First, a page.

Mirrar Aboriginal people deplore Australia’s part in producing the Fukushima nuclear catastrophe

11 March 15  The Mirarr Traditional Owners of parts of Kakadu National Park including the Ranger and Jabiluka uranium deposits have expressed their continued sadness on the fourth anniversary of the Fukushima nuclear disaster. Contamination from the failed reactors has forced over 150,000 people to permanently leave their homes and details of the ongoing human and environmental devastation continue to emerge with new leaks of highly radioactive water from the site detected just last month.

In October 2011 the Australian Safeguards and Non-Proliferation Office (ASNO) confirmed the Fukushima nuclear crisis was directly fuelled by uranium from Australia. At the time Mirarr Senior Traditional Owner Yvonne Margarula wrote to UN Secretary General Ban Ki Moon expressing her concern and sadness at the devastation that uranium from her lands was causing in Japan: “This is an industry we never supported in the past and want no part of in the future. We are all diminished by the events unfolding at Fukushima,” Ms Margarula wrote.

In August 2014 the Mirarr along with national environment, union and public health groups, hosted an Australian tour of Mr Naoto Kan. Mr Kan was Prime Minister of Japan when the Fukushima reactors failed and, though previously a supporter of nuclear power, is now a passionate advocate for safe renewable energy sources. Mr Kan was particularly affected by his visit to Mirarr country and the Ranger mine which has supplied Japan with uranium for over three decades.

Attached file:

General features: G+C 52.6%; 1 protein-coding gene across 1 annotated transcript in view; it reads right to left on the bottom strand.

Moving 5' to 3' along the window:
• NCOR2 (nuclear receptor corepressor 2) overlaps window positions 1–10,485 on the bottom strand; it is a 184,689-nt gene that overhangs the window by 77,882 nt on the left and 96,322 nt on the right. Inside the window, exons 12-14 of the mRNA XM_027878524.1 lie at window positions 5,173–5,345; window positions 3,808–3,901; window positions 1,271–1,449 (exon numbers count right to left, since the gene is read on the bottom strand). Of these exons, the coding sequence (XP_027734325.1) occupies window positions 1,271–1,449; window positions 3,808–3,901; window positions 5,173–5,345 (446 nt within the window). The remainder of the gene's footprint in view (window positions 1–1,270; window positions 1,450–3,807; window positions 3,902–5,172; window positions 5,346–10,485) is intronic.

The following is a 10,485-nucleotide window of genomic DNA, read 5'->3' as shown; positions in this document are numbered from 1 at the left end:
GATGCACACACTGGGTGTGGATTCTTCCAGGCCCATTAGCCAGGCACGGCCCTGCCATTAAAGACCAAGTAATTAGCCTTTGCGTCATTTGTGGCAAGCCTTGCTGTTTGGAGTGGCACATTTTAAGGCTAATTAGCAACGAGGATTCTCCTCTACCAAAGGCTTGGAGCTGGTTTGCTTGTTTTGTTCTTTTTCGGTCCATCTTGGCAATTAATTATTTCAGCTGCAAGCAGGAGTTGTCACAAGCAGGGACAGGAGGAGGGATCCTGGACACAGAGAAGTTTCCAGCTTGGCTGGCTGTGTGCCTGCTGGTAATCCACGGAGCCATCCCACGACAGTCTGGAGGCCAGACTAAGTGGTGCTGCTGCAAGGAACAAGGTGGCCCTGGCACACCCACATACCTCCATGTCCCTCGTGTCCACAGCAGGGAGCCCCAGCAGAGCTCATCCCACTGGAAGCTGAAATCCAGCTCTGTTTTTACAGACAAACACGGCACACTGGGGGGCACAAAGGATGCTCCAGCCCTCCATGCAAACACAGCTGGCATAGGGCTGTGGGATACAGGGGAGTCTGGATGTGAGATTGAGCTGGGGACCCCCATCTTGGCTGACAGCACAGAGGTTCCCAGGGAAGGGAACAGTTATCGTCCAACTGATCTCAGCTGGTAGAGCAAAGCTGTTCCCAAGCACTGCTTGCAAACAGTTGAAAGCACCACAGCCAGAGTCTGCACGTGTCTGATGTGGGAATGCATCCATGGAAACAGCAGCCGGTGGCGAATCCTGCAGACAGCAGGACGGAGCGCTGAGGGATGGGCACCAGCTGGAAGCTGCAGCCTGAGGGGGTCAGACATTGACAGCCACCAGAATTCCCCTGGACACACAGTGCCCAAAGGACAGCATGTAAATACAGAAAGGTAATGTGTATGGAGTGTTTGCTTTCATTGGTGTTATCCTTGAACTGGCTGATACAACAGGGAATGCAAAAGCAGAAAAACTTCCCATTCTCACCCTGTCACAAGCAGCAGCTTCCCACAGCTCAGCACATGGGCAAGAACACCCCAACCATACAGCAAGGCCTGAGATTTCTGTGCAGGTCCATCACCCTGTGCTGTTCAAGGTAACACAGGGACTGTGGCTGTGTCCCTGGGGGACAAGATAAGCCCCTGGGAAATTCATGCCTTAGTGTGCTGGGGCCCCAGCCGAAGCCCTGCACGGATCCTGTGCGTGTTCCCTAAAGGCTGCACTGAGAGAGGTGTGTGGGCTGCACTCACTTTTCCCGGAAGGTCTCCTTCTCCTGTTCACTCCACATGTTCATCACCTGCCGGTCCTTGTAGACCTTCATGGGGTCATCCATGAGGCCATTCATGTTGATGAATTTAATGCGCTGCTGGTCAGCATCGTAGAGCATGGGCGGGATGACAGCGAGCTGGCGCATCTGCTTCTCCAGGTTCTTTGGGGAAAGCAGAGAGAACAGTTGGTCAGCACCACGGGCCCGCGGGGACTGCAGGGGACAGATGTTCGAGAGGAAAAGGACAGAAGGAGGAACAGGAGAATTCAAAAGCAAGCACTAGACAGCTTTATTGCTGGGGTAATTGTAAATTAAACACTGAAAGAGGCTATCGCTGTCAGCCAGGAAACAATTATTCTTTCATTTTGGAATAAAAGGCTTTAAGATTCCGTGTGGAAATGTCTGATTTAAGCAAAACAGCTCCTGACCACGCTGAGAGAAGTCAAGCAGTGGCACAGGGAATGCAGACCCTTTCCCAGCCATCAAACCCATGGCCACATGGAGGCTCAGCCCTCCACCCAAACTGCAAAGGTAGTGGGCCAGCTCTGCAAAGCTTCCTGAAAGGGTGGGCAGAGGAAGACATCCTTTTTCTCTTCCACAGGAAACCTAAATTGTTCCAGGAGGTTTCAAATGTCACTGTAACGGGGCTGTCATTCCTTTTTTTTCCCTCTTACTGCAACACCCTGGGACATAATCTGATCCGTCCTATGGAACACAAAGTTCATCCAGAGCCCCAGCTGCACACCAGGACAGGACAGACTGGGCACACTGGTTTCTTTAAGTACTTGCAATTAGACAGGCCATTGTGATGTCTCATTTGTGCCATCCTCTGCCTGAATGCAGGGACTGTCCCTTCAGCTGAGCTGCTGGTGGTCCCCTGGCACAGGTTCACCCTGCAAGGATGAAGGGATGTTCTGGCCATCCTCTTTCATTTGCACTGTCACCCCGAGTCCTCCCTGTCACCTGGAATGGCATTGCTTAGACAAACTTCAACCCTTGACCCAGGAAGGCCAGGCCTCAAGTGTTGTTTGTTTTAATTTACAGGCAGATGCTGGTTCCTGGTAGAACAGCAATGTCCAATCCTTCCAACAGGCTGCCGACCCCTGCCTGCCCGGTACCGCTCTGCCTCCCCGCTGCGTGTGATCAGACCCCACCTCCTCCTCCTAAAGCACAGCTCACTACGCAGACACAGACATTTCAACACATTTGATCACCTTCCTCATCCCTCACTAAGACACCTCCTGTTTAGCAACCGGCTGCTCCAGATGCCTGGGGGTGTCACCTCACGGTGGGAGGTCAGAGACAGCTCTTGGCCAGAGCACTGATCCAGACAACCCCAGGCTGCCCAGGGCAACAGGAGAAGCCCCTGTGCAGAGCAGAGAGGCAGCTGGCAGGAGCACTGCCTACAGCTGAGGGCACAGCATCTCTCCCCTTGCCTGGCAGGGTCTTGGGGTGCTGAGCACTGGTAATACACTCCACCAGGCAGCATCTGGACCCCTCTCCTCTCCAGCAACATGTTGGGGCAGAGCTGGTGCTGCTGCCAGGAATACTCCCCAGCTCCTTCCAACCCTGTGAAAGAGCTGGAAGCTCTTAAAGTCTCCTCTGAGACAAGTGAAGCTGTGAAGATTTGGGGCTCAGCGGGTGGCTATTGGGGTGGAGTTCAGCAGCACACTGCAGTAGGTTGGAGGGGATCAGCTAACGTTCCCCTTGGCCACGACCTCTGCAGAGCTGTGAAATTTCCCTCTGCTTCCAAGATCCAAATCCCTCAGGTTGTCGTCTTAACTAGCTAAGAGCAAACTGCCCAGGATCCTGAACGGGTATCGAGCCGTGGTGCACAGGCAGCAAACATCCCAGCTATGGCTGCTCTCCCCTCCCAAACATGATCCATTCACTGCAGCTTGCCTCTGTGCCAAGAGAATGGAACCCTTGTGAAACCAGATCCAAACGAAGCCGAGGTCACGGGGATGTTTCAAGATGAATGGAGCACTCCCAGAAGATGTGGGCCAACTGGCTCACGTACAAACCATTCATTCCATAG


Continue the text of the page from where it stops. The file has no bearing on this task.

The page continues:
Gundjeihmi Aboriginal Corporation CEO Justin O’Brien said: “Mirarr country and Japan have been linked by nuclear issues for many years. On this fourth anniversary of the Fukushima disaster we send our thoughts to the people of Japan, whose lives have been irrevocably changed by that terrible event.”

“The impacts of the nuclear industry will be felt for generations in every place and amongst all peoples it touches. Here in Kakadu the legacy of uranium mining is all too evident and we are deeply saddened to learn of the ongoing and increasing impacts of the failed reactors on the people and country of Japan,” Mr O’Brien concluded.

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